Final will be defining match for Rooney
The Champions League final is all about one man.
It is all about one player proving he is one of the best footballers ever to have played the game. It is about one player lighting up Wembley with his astute passing, his dribbling skills, his powerful shooting and his uncanny nose for goal.
Yet that player is not Lionel Messi, even if the chain of news print advising Manchester United manager Sir Alex Ferguson how to stop the Argentinian would stretch comfortably from Wembley to Buenos Aires.
It is Wayne Rooney.
If United are to stand a chance of winning their fourth European Cup and their third Champions League trophy under Ferguson then Rooney must play the game of his life.
Of course a United team who have been criticised on a weekly basis this season for a perceived lack of quality must all do their bit. They must out-press and out-harry a Barcelona side who keep possession more effectively than any team in history.
They must retain total concentration, disrupt Barcelona's rhythm and tempo, measure caution with counter-attacking verve, defend as if their lives depended upon it. And then ride their luck.
Even so, without Rooney putting in the shift of his life it is difficult to see United emulating the feat of that heady night in 1968 when a sweat-soaked Bobby Charlton lifted the European Cup and United became the first English club to win Europe's most prized trophy.
Rooney needs such a performance every bit as much as United.
True, it is not always the great player who makes the most telling contribution. Charlton's two goals, George Best rounding the Benfica goalkeeper and Brian Kidd heading a rebound off the crossbar into the net are the abiding memories of 1968, but the most influential player by a street that night was the little-known winger John Aston, whose pace and trickery tore the Portuguese side apart.
The greatest players, however, invariably lace their careers with genius when it matters most.
So far, by such criteria, Rooney, whose potential once was compared to that of Pele by former England manager Sven-Goran Eriksson, has fallen short.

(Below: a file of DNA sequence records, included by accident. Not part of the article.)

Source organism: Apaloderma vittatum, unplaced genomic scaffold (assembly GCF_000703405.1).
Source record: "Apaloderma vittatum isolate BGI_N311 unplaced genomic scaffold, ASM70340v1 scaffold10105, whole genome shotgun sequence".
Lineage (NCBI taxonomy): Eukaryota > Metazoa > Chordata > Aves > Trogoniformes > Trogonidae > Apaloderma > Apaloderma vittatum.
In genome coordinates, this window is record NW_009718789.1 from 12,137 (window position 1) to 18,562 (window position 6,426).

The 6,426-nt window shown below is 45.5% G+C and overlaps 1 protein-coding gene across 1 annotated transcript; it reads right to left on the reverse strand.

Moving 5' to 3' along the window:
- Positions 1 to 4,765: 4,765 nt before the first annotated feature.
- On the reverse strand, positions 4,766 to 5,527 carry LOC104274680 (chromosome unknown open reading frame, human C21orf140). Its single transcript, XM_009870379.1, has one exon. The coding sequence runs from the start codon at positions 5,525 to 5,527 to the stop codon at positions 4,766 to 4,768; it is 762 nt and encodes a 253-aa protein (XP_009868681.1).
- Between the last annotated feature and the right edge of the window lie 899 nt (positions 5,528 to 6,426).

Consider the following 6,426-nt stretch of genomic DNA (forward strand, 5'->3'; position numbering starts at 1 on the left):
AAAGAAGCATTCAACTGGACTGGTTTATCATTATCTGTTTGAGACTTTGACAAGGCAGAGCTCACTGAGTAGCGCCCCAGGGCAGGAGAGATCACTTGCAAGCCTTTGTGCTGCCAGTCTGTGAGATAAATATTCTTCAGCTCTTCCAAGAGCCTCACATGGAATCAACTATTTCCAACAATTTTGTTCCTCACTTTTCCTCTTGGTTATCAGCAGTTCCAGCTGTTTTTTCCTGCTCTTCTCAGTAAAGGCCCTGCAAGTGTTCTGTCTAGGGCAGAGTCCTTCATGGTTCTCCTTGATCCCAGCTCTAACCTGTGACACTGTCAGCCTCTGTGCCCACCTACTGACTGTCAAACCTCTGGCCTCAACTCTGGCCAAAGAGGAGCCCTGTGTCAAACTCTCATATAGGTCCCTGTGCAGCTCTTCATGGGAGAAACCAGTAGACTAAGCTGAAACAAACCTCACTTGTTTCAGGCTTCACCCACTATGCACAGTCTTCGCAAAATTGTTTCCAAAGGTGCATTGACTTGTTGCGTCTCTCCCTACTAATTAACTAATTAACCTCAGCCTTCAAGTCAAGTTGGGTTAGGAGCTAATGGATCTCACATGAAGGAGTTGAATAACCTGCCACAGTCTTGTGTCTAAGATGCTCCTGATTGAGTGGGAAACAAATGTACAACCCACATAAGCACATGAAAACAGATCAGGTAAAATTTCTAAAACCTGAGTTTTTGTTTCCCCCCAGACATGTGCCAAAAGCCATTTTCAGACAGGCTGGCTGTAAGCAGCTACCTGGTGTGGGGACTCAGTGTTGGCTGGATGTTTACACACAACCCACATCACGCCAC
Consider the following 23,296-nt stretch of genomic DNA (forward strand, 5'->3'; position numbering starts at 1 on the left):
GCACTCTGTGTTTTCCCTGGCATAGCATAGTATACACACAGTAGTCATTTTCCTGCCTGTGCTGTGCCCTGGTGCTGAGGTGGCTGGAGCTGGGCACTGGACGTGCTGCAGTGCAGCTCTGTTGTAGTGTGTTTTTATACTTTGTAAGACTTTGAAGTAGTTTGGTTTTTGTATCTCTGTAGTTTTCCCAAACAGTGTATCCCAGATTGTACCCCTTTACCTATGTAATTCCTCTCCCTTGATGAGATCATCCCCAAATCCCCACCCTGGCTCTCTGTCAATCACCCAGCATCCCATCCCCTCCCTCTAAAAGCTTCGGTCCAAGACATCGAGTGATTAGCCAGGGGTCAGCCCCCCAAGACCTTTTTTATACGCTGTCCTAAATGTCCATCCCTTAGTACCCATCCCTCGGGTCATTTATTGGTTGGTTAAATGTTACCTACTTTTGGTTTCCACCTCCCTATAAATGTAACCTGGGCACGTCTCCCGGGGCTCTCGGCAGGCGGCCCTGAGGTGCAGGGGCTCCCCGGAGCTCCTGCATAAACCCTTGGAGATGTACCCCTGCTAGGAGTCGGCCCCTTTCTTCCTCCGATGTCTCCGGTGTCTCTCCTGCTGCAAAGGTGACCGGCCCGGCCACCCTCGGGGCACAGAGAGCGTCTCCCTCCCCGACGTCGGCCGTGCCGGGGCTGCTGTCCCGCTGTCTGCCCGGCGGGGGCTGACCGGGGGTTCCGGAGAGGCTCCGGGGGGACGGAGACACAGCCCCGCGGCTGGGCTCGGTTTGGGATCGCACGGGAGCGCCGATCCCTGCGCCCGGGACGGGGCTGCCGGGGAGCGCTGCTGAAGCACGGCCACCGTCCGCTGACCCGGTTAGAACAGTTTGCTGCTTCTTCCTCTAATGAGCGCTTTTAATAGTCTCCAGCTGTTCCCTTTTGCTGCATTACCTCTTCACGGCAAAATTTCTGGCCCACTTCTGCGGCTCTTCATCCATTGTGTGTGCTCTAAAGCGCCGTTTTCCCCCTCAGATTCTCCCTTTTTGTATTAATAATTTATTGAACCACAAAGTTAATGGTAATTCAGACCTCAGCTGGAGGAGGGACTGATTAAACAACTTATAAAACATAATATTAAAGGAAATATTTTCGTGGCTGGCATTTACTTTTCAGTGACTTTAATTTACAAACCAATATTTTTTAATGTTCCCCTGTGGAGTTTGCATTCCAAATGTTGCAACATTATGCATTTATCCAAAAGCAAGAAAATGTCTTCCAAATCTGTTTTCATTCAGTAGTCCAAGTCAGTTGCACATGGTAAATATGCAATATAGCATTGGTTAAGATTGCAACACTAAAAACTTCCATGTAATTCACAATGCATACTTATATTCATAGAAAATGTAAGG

Too many unfortunate injuries, too much indiscipline, too many years having passed without a defining moment to crown his undoubted talent.
When you think of Zinedine Zidane you think of two goals in the 1998 World Cup final and a volleyed goal in the 2002 Champions League final which is arguably the greatest single strike in the competition's history.
Pele conjures images of Brazil in 1970 and the greatest team of all-time, Maradona the greatest World Cup goal against England in 1986 despite the 'Hand of God' debacle which preceded it. With Best you think of 1968 and with Johan Cruyff the World Cup in 1974 when he was the most creative player on the planet.
Messi might not have delivered yet in quite the same way for Argentina but for Barcelona his brilliance is as consistent as the rising of the sun.
Four goals in the Nou Camp to knock out Arsenal last year, the second goal in the final against United in Rome two years ago, 52 goals in 54 appearances so far this season, including 11 in the Champions League.
Rooney's CV of greatness is threadbare by comparison.
Indeed, the mention of his name this season mainly conjures up memories of a crass transfer request, the impertinent questioning of United's ambition and a snarling four-letter tirade down the lens of a television camera.
Rooney needs less of those moments and more akin to the wondrous bicycle-kick goal he scored against Manchester City in February.
Wembley on Saturday would be a good place to start.